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          A Mc Clellan		Prisoners at
	     Partisan.	          Heintzelman s.
curious to observe the current feeling, while
it was hot.         Meeting officers we knew, I wait-
ed awhile while Edge withdrew with an acquaint-
ance of his, and, sitting on horseback was an
edified witness of the behavior of a certain major
of  regulars  who strode up and down in front
of his tent, gazed upon by his juniors, uttering
a sort of soliloquy, eulogistic of Mc Clellan.  If
the G_d d____d abolitionists and black republicans
said a word against George B. Mc Clellan now, 
he said,  after this (as though it were a great
victory)  he was for hanging every G_d d____d
one of them!     The fellow was trying to bully
himself and others into the belief that the thing was
a triumph, not a reproach and a humiliation.
Quitting Edge, I gallopped off to Heintzelman s,
which I found a scene of great bustle.       Ater
a bit of talk with the General (who delivered
himself of nothing in particular, but was perfectly
sanguine of the speedy defeat of the enemy and cap-
ture of Richmond) a couple of rebel prisoners
were brought in and questioned by him, in a
sufficiently snappish and churlish manner.
One was a tall, sunburnt Irishman, in a dusty
gray suit, with a coarse blanket strapped be-
hind him, anoher an ex-sailor.    Heintzelman
talked to the men as though they were malefactors.
  Mc Keever and Johnson were unusually ani-
Title:Thomas Butler Gunn Diaries, Volume Nineteen: page one hundred and seventy-seven
Description:Regarding witnessing the questioning of two Confederate prisoners by General Heintzelman.
Subject:Civil War; Edge, Frederick; Gunn, Thomas Butler; Heintzelman, Samuel Peter; Johnson (military officer); McClellan, George B.; McKeever, Chauncey; Military; Peninsular Campaign (Va.); Prisoners of war (Confederate); Siege of Yorktown (Va.)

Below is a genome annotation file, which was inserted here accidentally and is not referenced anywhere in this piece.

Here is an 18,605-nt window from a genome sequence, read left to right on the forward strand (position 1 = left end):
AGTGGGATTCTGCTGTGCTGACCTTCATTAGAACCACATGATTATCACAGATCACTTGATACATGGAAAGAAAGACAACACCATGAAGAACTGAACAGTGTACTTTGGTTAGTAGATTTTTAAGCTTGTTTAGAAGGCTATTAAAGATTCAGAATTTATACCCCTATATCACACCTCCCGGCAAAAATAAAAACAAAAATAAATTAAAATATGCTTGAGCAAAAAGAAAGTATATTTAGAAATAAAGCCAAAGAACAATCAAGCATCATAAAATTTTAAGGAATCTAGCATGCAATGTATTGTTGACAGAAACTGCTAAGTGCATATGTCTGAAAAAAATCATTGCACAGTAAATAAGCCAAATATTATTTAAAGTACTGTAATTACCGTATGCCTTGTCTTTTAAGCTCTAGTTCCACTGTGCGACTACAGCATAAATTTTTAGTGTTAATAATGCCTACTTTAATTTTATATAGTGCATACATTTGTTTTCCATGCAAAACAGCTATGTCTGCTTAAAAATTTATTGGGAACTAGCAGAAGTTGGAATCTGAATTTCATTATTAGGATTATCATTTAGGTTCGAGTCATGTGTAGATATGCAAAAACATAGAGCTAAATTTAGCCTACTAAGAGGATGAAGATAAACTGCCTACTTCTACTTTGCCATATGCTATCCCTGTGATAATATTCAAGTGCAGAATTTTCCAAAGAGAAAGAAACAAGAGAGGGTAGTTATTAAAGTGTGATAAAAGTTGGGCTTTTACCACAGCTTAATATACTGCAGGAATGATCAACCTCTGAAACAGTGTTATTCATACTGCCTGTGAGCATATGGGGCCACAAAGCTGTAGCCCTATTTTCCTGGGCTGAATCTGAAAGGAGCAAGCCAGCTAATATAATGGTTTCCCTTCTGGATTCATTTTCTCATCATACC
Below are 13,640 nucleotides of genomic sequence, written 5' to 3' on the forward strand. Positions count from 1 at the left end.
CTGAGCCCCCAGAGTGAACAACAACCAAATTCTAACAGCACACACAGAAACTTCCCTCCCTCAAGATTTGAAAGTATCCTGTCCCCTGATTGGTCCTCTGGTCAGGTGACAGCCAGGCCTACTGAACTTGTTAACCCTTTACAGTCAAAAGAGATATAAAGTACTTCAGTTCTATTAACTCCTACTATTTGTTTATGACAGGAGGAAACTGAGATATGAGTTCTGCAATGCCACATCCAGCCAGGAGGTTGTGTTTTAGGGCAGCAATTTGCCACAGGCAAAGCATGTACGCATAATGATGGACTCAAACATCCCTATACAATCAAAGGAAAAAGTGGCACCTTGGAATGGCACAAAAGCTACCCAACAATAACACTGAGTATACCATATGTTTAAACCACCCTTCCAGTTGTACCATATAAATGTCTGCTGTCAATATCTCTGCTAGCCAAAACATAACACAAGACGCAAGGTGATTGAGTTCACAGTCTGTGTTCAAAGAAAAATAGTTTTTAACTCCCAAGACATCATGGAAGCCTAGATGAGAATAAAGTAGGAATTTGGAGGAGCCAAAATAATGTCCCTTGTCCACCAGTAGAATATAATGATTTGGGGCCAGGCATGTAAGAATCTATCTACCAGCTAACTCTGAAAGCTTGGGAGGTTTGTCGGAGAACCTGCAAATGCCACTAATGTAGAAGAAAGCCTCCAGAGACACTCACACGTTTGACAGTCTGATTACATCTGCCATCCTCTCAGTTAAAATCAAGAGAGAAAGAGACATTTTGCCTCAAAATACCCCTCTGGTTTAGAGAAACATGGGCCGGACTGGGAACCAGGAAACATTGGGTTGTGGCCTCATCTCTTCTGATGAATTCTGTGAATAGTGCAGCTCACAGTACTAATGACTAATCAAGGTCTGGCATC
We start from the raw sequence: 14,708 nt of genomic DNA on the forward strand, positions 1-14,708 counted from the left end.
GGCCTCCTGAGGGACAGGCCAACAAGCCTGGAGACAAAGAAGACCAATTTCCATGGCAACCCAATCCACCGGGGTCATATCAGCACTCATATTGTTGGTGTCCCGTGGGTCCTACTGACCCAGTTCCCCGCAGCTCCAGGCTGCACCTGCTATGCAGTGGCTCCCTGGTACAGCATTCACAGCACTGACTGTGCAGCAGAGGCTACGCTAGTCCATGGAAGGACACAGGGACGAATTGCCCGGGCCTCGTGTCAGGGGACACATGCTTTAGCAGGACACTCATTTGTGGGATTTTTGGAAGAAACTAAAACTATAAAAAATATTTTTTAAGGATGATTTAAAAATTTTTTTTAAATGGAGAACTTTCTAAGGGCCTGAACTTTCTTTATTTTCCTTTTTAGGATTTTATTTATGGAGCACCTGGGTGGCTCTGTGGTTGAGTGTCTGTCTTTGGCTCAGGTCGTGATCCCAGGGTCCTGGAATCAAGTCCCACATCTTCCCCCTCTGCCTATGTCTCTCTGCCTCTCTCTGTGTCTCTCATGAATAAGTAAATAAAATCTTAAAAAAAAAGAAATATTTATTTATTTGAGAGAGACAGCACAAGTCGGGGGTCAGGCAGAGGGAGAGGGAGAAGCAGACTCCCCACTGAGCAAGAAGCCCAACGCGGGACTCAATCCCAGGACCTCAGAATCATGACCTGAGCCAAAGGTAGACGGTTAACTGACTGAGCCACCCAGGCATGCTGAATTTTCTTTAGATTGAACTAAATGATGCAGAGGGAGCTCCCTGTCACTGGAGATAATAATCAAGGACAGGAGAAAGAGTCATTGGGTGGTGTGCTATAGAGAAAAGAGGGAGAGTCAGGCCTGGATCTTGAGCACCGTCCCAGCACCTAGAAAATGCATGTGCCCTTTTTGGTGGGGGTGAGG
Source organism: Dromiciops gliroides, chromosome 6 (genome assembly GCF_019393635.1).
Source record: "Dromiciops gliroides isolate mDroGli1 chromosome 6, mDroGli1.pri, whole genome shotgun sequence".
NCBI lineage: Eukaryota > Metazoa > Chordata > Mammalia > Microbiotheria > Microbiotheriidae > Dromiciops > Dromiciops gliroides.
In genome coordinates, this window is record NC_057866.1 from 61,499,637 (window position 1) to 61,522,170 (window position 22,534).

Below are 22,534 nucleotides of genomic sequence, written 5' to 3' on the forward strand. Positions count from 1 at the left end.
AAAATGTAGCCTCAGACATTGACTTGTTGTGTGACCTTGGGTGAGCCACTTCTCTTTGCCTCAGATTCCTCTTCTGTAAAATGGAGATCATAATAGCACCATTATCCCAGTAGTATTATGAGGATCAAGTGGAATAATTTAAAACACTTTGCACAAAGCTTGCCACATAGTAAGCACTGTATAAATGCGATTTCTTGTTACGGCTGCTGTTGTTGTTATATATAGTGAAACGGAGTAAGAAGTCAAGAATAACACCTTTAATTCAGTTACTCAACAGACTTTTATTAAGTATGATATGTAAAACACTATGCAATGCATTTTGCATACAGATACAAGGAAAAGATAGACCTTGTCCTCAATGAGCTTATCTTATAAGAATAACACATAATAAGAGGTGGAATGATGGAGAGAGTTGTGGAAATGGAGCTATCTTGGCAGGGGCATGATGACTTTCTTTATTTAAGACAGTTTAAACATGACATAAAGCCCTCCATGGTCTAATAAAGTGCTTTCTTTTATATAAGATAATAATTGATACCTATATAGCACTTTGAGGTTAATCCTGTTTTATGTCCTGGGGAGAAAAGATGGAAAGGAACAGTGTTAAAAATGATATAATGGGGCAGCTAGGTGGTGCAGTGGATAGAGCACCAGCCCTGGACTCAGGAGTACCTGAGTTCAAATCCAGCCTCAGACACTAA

Coverage (City/State):[Yorktown, Virginia]
Scan Date:2010-06-17


Title:Thomas Butler Gunn Diaries, Volume Nineteen
Description:Includes Gunn's descriptions of his experiences as a war correspondent for ""The New York Tribune"" in Virginia while traveling with the Army of the Potomac during the Peninsular Campaign; the Siege of Yorktown; the Battle of Williamsburg; his departure from Alexandria on the steamer Kent; the ruins of Hampton, Virginia, after it was burnt by John B. Magruder; touring the gunboat Monitor; the death of Fitz James O'Brien from a gunshot wound; Jim Parton's temporary separation from Fanny Fern; and seeing Robert E. Lee's house in Virginia.
Subject:Civil War; Gunn, Thomas Butler; Journalism; Marches (U.S. Army); Marriage; Medical care (U.S. Army); Military; Military camp life; Peninsular Campaign (Va.); Prisoners of war (Confederate); Siege of Yorktown (Va.); Slavery; Slaves; Travel; Women
Coverage (City/State):New York, New York; Washington, District of Columbia; Alexandria, Virginia; Hampton, Virginia; Yorktown, Virginia; Williamsburg, Virginia
Note:Thomas Butler Gunn was born February 15, 1826, in Banbury, England, and came to New York in 1849. During the Civil War he worked as a correspondent for the New York Tribune and the New York Evening Post. He returned to England in 1863, and died in Birmingham in April 1903. The collection includes twenty-one volumes of his diaries, including newspaper clippings, letters, photographs, sketches, and various other items inserted by Gunn. Diary entries date from July 7, 1849, to April 7, 1863, and include his experiences with the New York publishing and literary world, his descriptions of boarding houses, his travels throughout the United States, and his experiences traveling with the Federal army as a Civil War correspondent.
Publisher:Missouri History Museum
Rights:Copyright 2010 Missouri History Museum.
Source:Page images, transcriptions, and metadata of the Thomas Butler Gunn diaries have been provided by the Missouri History Museum.